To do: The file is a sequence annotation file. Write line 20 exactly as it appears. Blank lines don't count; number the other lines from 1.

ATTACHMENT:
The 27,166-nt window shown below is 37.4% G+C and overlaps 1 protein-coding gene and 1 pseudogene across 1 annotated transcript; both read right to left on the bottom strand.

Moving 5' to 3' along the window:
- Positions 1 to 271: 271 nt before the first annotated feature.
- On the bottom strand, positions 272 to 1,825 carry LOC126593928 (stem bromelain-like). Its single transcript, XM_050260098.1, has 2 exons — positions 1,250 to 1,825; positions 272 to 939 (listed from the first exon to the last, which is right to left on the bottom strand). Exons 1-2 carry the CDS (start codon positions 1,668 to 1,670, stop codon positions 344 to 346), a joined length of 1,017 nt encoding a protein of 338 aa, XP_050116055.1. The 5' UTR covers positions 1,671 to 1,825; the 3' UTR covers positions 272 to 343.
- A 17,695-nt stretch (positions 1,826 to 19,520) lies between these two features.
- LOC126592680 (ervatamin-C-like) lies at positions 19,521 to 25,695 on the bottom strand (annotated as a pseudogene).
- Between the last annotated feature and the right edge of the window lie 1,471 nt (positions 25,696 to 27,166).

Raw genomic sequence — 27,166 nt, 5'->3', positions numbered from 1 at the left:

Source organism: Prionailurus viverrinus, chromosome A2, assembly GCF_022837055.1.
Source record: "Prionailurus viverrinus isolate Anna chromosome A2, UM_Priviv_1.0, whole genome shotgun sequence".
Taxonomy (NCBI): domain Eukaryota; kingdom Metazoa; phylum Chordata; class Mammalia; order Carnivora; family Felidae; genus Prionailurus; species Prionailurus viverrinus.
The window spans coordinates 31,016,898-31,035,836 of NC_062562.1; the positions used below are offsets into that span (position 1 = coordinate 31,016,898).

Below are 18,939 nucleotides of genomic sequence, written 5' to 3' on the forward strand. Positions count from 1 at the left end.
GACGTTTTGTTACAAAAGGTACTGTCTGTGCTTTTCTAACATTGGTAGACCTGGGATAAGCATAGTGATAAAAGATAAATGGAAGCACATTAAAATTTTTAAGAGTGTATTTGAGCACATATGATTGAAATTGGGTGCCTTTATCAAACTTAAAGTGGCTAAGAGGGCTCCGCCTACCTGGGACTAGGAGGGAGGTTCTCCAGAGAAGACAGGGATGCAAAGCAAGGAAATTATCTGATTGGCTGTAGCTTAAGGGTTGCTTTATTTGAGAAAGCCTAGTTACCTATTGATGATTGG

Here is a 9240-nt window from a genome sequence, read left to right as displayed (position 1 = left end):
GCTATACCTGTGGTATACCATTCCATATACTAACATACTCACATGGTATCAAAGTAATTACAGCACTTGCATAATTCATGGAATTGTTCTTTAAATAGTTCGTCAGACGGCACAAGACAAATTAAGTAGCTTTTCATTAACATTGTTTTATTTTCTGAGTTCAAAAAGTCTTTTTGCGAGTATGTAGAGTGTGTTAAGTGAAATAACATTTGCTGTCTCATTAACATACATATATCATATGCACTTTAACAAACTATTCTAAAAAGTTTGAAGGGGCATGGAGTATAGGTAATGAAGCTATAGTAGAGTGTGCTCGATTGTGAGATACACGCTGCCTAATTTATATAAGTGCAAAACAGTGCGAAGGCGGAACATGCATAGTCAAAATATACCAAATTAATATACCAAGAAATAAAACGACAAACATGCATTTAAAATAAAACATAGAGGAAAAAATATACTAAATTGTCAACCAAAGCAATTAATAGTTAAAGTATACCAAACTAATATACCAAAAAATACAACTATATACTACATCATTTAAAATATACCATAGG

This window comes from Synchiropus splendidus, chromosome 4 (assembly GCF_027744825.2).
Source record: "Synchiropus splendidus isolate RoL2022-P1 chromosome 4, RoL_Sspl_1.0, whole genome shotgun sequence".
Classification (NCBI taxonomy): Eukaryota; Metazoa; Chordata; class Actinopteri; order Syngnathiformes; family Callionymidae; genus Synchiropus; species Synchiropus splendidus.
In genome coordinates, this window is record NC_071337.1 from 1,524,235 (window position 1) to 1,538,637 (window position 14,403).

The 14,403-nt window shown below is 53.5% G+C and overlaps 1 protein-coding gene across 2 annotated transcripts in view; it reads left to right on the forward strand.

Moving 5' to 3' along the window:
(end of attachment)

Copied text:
In genome coordinates, this window is record NC_071337.1 from 1,524,235 (window position 1) to 1,538,637 (window position 14,403).